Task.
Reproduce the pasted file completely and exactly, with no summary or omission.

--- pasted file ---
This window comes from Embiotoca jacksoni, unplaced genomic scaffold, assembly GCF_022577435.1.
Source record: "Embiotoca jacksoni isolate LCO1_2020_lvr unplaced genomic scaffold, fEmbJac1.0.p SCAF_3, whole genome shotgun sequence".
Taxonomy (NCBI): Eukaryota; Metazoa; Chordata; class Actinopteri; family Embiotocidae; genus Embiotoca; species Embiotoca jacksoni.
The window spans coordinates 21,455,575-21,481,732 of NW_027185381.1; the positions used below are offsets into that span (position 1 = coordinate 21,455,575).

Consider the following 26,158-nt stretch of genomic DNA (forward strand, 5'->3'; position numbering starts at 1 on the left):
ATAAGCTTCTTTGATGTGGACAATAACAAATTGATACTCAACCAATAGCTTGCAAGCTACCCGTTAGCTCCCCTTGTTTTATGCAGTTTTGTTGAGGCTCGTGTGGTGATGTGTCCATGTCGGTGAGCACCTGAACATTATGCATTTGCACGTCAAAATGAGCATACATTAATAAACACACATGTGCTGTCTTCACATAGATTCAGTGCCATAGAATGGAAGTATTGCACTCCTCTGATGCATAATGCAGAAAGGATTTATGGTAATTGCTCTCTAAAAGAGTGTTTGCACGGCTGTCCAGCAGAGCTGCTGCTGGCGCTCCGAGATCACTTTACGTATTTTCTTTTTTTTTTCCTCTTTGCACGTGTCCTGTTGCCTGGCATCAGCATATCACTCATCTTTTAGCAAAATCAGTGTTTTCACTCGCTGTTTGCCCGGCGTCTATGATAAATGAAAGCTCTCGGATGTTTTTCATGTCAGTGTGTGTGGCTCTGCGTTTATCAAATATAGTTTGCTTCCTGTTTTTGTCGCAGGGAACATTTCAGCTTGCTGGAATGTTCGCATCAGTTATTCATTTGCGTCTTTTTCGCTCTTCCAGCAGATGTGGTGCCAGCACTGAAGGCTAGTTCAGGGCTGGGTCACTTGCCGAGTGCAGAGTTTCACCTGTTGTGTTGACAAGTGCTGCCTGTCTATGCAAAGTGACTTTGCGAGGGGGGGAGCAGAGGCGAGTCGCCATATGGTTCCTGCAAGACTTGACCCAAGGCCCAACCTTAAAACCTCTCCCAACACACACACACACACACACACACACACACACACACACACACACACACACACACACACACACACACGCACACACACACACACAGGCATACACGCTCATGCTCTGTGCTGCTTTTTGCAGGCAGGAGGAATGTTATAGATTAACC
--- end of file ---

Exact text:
This window comes from Embiotoca jacksoni, unplaced genomic scaffold, assembly GCF_022577435.1.
Source record: "Embiotoca jacksoni isolate LCO1_2020_lvr unplaced genomic scaffold, fEmbJac1.0.p SCAF_3, whole genome shotgun sequence".
Taxonomy (NCBI): Eukaryota; Metazoa; Chordata; class Actinopteri; family Embiotocidae; genus Embiotoca; species Embiotoca jacksoni.
The window spans coordinates 21,455,575-21,481,732 of NW_027185381.1; the positions used below are offsets into that span (position 1 = coordinate 21,455,575).

Consider the following 26,158-nt stretch of genomic DNA (forward strand, 5'->3'; position numbering starts at 1 on the left):
ATAAGCTTCTTTGATGTGGACAATAACAAATTGATACTCAACCAATAGCTTGCAAGCTACCCGTTAGCTCCCCTTGTTTTATGCAGTTTTGTTGAGGCTCGTGTGGTGATGTGTCCATGTCGGTGAGCACCTGAACATTATGCATTTGCACGTCAAAATGAGCATACATTAATAAACACACATGTGCTGTCTTCACATAGATTCAGTGCCATAGAATGGAAGTATTGCACTCCTCTGATGCATAATGCAGAAAGGATTTATGGTAATTGCTCTCTAAAAGAGTGTTTGCACGGCTGTCCAGCAGAGCTGCTGCTGGCGCTCCGAGATCACTTTACGTATTTTCTTTTTTTTTTCCTCTTTGCACGTGTCCTGTTGCCTGGCATCAGCATATCACTCATCTTTTAGCAAAATCAGTGTTTTCACTCGCTGTTTGCCCGGCGTCTATGATAAATGAAAGCTCTCGGATGTTTTTCATGTCAGTGTGTGTGGCTCTGCGTTTATCAAATATAGTTTGCTTCCTGTTTTTGTCGCAGGGAACATTTCAGCTTGCTGGAATGTTCGCATCAGTTATTCATTTGCGTCTTTTTCGCTCTTCCAGCAGATGTGGTGCCAGCACTGAAGGCTAGTTCAGGGCTGGGTCACTTGCCGAGTGCAGAGTTTCACCTGTTGTGTTGACAAGTGCTGCCTGTCTATGCAAAGTGACTTTGCGAGGGGGGGAGCAGAGGCGAGTCGCCATATGGTTCCTGCAAGACTTGACCCAAGGCCCAACCTTAAAACCTCTCCCAACACACACACACACACACACACACACACACACACACACACACACACACACACACACACACACACACGCACACACACACACACAGGCATACACGCTCATGCTCTGTGCTGCTTTTTGCAGGCAGGAGGAATGTTATAGATTAACC